The Widowing of Mrs. Holroyd

by D. H. Lawrence

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H. Lawrence is one of the most significant of the new generation of writers just beginning to appear in England. One of their chief marks is that they seem to step forward full-grown, without a history to account for their maturity. Another characteristic is that they frequently spring from social layers which in the past had to remain largely voiceless. And finally, they have all in their blood what their elders had to acquire painfully: that is, an evolutionary conception of life. Three years ago the author of "The Widowing of Mrs. Holroyd" was wholly unknown, having not yet published a single work. To-day he has to his credit three novels—"The White Peacock," "The Trespasser" and "Sons and Lovers"—a collection of verse entitled "Love Poems," and the play contained in this volume. All of these works, but in particular the play and the latest novel, prove their author a man gifted with a strikingly original vision, a keen sense of beauty, an equally keen sense of verbal values, and a sincerity, which makes him see and tell the truth where even the most audacious used to falter in the past. Flaubert himself was hardly less free from the old curse of sentimentalizing compromise—and yet this young writer knows how to tell the utmost truth with a daintiness that puts offence out of the question.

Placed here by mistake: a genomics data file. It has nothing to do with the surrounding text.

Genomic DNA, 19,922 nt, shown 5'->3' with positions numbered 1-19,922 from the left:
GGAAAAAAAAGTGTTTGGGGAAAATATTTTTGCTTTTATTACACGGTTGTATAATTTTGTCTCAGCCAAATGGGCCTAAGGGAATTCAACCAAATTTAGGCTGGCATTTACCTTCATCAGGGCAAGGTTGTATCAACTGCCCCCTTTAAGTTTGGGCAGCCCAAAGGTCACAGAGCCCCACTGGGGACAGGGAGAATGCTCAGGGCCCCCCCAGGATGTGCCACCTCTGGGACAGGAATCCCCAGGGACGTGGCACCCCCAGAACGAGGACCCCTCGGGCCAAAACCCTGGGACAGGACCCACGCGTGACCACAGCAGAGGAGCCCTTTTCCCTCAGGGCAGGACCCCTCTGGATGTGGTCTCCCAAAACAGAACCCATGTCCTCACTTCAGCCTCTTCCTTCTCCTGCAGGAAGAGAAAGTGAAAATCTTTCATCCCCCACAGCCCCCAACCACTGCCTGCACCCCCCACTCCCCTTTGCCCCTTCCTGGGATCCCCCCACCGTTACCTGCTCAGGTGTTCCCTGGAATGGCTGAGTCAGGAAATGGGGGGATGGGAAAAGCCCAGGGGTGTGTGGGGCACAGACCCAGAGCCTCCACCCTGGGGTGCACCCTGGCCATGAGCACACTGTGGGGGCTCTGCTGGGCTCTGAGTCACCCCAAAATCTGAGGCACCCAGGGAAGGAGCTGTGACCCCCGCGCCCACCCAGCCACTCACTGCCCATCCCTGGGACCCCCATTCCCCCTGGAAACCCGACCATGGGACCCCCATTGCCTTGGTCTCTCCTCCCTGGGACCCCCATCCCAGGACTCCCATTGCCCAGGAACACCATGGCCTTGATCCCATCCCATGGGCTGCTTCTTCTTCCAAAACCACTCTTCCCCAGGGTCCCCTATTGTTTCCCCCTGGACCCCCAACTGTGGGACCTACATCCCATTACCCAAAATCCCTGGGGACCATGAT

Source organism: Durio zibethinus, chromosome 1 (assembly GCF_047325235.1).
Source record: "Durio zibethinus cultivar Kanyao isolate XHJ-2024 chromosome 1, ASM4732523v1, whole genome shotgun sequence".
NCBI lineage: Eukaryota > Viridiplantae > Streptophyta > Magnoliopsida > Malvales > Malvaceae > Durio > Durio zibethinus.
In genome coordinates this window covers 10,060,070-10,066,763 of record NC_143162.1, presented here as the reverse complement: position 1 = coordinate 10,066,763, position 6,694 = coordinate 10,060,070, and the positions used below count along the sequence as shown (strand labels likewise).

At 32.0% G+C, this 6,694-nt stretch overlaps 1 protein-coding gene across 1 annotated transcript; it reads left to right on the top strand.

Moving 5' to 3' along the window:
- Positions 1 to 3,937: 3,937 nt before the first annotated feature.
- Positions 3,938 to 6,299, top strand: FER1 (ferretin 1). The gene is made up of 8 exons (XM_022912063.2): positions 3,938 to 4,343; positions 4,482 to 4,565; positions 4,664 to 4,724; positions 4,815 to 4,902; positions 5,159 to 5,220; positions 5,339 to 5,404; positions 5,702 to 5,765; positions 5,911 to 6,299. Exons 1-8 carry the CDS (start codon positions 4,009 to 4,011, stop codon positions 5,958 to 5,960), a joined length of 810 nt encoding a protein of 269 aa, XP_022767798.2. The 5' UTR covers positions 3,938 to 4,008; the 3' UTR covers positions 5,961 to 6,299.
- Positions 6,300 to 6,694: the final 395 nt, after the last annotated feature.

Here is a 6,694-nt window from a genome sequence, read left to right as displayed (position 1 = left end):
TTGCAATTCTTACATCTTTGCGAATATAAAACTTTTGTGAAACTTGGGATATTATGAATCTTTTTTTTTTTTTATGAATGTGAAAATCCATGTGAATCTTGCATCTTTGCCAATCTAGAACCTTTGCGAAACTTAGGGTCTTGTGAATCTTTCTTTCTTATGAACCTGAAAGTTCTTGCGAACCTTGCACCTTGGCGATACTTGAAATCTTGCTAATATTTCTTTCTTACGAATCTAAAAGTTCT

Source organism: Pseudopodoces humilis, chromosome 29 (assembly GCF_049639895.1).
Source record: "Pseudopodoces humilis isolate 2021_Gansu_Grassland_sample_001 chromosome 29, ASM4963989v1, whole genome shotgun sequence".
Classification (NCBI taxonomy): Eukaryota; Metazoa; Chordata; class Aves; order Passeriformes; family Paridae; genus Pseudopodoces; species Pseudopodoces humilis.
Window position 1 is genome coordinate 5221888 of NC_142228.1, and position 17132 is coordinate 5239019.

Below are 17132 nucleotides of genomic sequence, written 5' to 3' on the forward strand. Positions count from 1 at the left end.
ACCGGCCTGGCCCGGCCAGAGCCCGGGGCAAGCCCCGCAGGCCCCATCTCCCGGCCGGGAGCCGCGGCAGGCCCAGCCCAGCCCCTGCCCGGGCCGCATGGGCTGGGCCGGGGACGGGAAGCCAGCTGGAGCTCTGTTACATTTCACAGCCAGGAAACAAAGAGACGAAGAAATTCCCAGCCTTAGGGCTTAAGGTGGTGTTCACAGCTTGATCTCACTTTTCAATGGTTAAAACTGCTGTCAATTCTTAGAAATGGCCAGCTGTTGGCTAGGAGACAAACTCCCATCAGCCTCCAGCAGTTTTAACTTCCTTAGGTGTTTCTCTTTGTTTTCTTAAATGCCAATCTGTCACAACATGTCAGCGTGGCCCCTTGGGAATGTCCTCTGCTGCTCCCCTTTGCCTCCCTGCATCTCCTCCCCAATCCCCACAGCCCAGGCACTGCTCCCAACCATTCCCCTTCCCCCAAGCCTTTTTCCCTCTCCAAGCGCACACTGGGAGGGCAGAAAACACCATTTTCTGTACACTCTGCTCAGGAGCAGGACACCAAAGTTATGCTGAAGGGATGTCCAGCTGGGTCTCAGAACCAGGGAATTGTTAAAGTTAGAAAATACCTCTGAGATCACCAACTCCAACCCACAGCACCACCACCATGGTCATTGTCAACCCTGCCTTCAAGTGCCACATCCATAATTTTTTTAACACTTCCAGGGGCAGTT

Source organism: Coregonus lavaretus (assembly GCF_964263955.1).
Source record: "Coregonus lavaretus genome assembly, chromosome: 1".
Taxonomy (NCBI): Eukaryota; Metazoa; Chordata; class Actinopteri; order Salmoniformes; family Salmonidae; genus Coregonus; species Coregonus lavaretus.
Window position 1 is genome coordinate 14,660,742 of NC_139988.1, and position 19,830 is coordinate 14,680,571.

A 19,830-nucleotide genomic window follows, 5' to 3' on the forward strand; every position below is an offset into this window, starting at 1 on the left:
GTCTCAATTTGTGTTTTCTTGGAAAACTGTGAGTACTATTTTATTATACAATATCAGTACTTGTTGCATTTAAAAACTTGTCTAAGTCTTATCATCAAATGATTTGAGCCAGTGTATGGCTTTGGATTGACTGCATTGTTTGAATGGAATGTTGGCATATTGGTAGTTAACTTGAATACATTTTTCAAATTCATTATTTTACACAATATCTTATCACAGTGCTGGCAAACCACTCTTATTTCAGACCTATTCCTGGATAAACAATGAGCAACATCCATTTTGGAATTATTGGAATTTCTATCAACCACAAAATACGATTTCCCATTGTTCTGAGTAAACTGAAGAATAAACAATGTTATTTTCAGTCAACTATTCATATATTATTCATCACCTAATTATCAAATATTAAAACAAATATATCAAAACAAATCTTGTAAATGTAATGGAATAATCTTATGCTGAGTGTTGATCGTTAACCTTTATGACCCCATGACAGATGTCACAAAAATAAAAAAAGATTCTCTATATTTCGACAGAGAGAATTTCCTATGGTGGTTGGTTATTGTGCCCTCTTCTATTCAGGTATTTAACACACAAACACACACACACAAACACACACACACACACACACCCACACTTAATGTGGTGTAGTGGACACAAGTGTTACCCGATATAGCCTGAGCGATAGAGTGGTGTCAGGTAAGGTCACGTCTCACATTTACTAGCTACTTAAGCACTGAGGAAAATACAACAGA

He was born twenty-seven years ago in a coal-miner's cottage at the little colliery town of Eastwood, on the border line between Nottingham and Derbyshire. The home was poor, yet not without certain aspirations and refinements. It was the mother who held it together, who saved it from a still more abject poverty, and who filled it with a spirit that made it possible for the boy—her youngest son—to keep alive the gifts still slumbering undiscovered within him. In "Sons and Lovers" we get the picture of just such a home and such a mother, and it seems safe to conclude that the novel in question is in many ways autobiographical.